All were well mounted; the two years' station in the South had given them rare opportunities to purchase horses. The general, being considered an excellent judge, had, at the request of the officers, bought several from the stables of his Kentucky friends. He told me that if a colt failed a quarter of a second in making certain time expected, the owner was disappointed and willing to sell him at a merely nominal sum. So it came about that even the lieutenants, with their meagre pay, owned horses whose pedigree was unending. There were three officers belonging to each of the twelve companies; some were detailed on duty elsewhere, but those remaining, with the adjutant, surgeon, quarter-master, and commissary, made a long line of brilliantly caparisoned and magnificently formed men mounted on blood-horses. No wonder that the moment they saluted the general, he jumped from the saddle to congratulate them, and show them his pride in their soldierly appearance.
The governor and his staff were not chary in their expressions of admiration. It was a great event in the lives of the citizens, and the whole town was present. Every sort of vehicle used on the frontier came out, filled to overflowing, and many persons walked. The music of the band, the sun lighting up the polished steel of the arms and equipments, the hundreds of spirited horses going through the variety of evolutions which belong to a mounted regiment, made a memorable scene for these isolated people. Besides, they felt the sensation of possession when they knew that these troops had come to open the country and protect those more adventurous spirits who were already finding that a place into which the railroad ran was too far East for them.
One day we were all invited to take luncheon on board the steamer that had been chartered to take the regimental property up the river to Bismarck. The owner of the boat was very hospitable, and champagne flowed freely as he proposed old-fashioned toasts. The officers and ladies of the regiment received with pleasure all this politeness, and since these occasions were rare in the lives of those of us who lived always on the outskirts of civilization, we were reluctant to go home. My horse had been sent away by some mistake, and the general accepted the offer of the host to drive me out to camp, he riding for a time beside the carriage, and then, with his usual restlessness, giving rein to his horse for a brisk gallop. It was not long before I discovered that the uncertain swaying of the vehicle from side to side, and the hazardous manner in which we skirted the deep gullies, was due to the fact that our friend was overcome with hospitality.
Trying to talk intelligently, and to appear not to notice the vagaries of the driver, and at the same time to control my wandering eyes as they espied from afar a dangerous bit of road, I spent a very uncomfortable hour. Fortunately the "dear Polly" was most demure in harness, and possibly having been left before that to find her own way under similar circumstances, she did not attempt to leap with the carriage over ditches, as her gay owner invited her to do. When we came up within shouting distance of the general, I cried out, in what I meant to seem like playful menace; but he had taken in the situation, and seeing that Polly was to be trusted, he mischievously laughed back at me and flew over the country. Finally we neared our little cabin, and my last fear came upon me. Mary had spread the clothes-line far and wide; it was at the rear of the house, but my escort saw no door, and Polly soon wound us hopelessly up in the line and two weeks' washing, while she quietly tried to kick her way through the packing-boxes and wood-piles! Mary and Ham extricated me, and started the old nag on the road homeward, and I waved a relieved good-bye to the retreating carriage.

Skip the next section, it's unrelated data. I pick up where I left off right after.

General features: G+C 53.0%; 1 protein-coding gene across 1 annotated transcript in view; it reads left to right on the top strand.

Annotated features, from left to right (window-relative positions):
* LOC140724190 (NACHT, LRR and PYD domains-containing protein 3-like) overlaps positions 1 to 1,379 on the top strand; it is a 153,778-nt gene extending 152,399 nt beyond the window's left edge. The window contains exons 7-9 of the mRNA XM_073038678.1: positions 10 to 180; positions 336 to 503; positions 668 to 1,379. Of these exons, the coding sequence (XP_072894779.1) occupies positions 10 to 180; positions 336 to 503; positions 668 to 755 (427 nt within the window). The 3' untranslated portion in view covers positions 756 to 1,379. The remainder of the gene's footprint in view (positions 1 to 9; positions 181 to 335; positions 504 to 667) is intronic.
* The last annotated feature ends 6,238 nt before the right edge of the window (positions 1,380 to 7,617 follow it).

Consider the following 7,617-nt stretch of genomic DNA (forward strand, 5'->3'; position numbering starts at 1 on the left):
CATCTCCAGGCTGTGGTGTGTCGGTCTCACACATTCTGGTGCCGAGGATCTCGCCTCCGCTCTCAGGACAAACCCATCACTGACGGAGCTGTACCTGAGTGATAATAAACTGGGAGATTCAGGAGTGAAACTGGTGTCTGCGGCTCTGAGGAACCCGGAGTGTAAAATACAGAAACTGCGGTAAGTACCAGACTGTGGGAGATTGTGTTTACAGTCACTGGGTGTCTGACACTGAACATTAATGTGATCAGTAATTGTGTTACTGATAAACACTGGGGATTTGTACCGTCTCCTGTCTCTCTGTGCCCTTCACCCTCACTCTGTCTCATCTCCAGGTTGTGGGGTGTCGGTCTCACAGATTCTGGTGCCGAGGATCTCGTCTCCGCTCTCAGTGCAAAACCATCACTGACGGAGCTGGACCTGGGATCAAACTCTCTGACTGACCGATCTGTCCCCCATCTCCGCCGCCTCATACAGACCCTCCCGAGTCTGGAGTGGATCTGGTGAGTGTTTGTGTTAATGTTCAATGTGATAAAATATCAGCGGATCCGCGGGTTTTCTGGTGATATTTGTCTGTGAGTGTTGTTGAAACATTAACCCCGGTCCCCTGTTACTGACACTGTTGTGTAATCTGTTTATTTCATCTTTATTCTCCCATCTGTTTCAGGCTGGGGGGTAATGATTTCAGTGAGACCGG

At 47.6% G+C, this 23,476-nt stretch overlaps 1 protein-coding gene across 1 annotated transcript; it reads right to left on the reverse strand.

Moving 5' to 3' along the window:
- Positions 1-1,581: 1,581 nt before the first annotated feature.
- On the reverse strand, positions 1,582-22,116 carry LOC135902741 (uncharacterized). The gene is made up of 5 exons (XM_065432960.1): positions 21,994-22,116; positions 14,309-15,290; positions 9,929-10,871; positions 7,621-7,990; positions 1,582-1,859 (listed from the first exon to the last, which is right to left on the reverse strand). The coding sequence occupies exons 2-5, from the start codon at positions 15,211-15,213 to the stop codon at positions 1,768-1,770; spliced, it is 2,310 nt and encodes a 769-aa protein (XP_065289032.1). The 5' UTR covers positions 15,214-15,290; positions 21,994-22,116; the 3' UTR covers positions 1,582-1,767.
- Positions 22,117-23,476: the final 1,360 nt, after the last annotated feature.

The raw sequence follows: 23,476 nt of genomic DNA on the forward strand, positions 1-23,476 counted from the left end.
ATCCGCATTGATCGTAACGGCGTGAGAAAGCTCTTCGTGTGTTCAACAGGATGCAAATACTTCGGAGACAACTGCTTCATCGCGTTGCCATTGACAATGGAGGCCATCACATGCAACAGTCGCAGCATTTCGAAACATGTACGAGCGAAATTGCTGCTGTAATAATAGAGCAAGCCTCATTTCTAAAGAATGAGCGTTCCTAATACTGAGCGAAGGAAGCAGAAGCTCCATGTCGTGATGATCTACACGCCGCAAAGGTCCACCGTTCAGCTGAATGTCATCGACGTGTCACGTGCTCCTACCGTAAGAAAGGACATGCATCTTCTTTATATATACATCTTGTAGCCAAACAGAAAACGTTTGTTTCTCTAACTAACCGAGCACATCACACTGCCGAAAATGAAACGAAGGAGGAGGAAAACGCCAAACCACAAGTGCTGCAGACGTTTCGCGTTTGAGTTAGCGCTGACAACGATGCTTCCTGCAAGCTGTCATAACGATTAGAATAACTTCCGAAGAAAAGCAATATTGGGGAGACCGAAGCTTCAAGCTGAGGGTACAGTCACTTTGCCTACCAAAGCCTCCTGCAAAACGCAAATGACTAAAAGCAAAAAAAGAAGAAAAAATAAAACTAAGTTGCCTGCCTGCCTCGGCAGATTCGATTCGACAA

Only such impossible wives as one reads of in Sunday-school books would have lost the opportunity for a few wrathful words. I was not dangerous, though, and the peals of laughter from my husband, as he described my wild eyes peering out from the side of the carriage, soon put me into a good-humor. Next day I was called to the steps, and found that Polly's owner had discovered that we had a door. He said an off-hand "How d'ye?" and presented a peace-offering, adding, "My wife tells me that I was hardly in a condition to deliver a temperance lecture yesterday. As what she says is always true, I bring my apologies." Ham carried in the hamper, and though I urged our guest to remain, he did not seem quite at ease and drove away.
While we were at Yankton, something happened that filled us with wonder. The Indians from the reservation near brought in reports that came through other tribes of the Modoc disasters. It was a marvel to the general to find that at that distance north news could come to us through Indian runners in advance of that we received by the telegraph.